DNA methylation networks underlying mammalian traits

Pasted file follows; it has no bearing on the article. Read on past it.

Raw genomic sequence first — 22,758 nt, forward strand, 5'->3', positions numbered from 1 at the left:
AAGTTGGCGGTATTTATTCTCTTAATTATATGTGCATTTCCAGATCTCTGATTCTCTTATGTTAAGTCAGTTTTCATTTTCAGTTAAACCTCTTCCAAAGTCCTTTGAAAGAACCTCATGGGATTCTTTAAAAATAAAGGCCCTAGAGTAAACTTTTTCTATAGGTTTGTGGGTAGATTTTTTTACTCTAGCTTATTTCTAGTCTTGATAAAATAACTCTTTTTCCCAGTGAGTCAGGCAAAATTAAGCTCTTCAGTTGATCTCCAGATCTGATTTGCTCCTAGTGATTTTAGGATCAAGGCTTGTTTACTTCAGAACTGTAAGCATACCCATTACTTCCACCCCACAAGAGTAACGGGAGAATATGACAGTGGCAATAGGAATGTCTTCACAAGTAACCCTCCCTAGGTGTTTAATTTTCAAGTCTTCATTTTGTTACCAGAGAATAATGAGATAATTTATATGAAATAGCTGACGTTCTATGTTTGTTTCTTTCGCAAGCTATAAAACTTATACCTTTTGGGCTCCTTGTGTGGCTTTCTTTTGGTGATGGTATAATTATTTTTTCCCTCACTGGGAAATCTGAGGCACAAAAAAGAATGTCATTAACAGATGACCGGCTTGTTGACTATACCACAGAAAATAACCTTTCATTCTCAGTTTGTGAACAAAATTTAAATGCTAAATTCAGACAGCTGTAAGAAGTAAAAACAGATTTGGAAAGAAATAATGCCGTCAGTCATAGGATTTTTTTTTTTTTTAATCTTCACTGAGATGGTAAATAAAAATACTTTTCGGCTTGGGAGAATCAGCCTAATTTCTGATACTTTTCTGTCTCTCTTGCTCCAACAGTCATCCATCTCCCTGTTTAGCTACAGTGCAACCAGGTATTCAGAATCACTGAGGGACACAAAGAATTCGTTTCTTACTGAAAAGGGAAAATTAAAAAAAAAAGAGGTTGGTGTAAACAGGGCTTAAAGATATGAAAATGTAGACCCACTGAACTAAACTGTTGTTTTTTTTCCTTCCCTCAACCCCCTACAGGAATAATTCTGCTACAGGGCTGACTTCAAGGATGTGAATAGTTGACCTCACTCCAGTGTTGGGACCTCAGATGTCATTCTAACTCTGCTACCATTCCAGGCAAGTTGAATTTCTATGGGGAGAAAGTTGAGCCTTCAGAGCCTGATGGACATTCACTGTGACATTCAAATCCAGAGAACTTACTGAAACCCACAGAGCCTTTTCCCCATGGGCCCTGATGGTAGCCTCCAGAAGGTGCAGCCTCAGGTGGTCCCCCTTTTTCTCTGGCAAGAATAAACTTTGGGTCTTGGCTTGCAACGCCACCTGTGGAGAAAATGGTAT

Haghani, A., Li, C. Z., Robeck, T. R., Zhang, J., Lu, A. T., Ablaeva, J., Acosta-Rodríguez, V. A., Adams, D. M., Alagaili, A. N., Almunia, J., Aloysius, A., Amor, N. M. S., Ardehali, R., Arneson, A., Baker, C. S., Banks, G., Belov, K., Bennett, N. C., Black, P., Blumstein, D. T. and 170 moreHaghani, A., Li, C. Z., Robeck, T. R., Zhang, J., Lu, A. T., Ablaeva, J., Acosta-Rodríguez, V. A., Adams, D. M., Alagaili, A. N., Almunia, J., Aloysius, A., Amor, N. M. S., Ardehali, R., Arneson, A., Baker, C. S., Banks, G., Belov, K., Bennett, N. C., Black, P., Blumstein, D. T., Bors, E. K., Breeze, C. E., Brooke, R. T., Brown, J. L., Carter, G., Caulton, A., Cavin, J. M., Chakrabarti, L., Chatzistamou, I., Chavez, A. S., Chen, H., Cheng, K., Chiavellini, P., Choi, O.-W., Clarke, S., Cook, J. A., Cooper, L. N., Cossette, M.-L., Day, J., DeYoung, J., Dirocco, S., Dold, C., Dunnum, J. L., Ehmke, E. E., Emmons, C. K., Emmrich, S., Erbay, E., Erlacher-Reid, C., Faulkes, C. G., Fei, Z., Ferguson, S. H., Finno, C. J., Flower, J. E., Gaillard, J.-M., Garde, E., Gerber, L., Gladyshev, V. N., Goya, R. G., Grant, M. J., Green, C. B., Hanson, M. B., Hart, D. W., Haulena, M., Herrick, K., Hogan, A. N., Hogg, C. J., Hore, T. A., Huang, T., Izpisua Belmonte, J. C., Jasinska, A. J., Jones, G., Jourdain, E., Kashpur, O., Katcher, H., Katsumata, E., Kaza, V., Kiaris, H., Kobor, M. S., Kordowitzki, P., Koski, W. R., Krützen, M., Kwon, S. B., Larison, B., Lee, S.-G., Lehmann, M., Lemaître, J.-F., Levine, A. J., Li, X., Li, C., Lim, A. R., Lin, D. T. S., Lindemann, D. M., Liphardt, S. W., Little, T. J., Macoretta, N., Maddox, D., Matkin, C. O., Mattison, J. A., McClure, M., Mergl, J., Meudt, J. J., Montano, G. A., Mozhui, K., Munshi-South, J., Murphy, W. J., Naderi, A., Nagy, M., Narayan, P., Nathanielsz, P. W., Nguyen, N. B., Niehrs, C., Nyamsuren, B., O’Brien, J. K., Ginn, P. O., Odom, D. T., Ophir, A. G., Osborn, S., Ostrander, E. A., Parsons, K. M., Paul, K. C., Pedersen, A. B., Pellegrini, M., Peters, K. J., Petersen, J. L., Pietersen, D. W., Pinho, G. M., Plassais, J., Poganik, J. R., Prado, N. A., Reddy, P., Rey, B., Ritz, B. R., Robbins, J., Rodriguez, M., Russell, J., Rydkina, E., Sailer, L. L., Salmon, A. B., Sanghavi, A., Schachtschneider, K. M., Schmitt, D., Schmitt, T., Schomacher, L., Schook, L. B., Sears, K. E., Seifert, A. W., Shafer, A. B. A., Shindyapina, A. V., Simmons, M., Singh, K., Sinha, I., Slone, J., Snell, R. G., Soltanmohammadi, E., Spangler, M. L., Spriggs, M., Staggs, L., Stedman, N., Steinman, K. J., Stewart, D. T., Sugrue, V. J., Szladovits, B., Takahashi, J. S., Takasugi, M., Teeling, E. C., Thompson, M. J., Van Bonn, B., Vernes, S. C., Villar, D., Vinters, H. V., Vu, H., Wallingford, M. C., Wang, N., Wilkinson, G. S., Williams, R. W., Yan, Q., Yao, M., Young, B. G., Zhang, B., Zhang, Z., Zhao, Y., Zhao, P., Zhou, W., Zoller, J. A., Ernst, J., Seluanov, A., Gorbunova, V., Yang, X. W., Raj, K., & Horvath, S. (2023). DNA methylation networks underlying mammalian traits. Science, 381(6658): eabq5693. doi:10.1126/science.abq5693.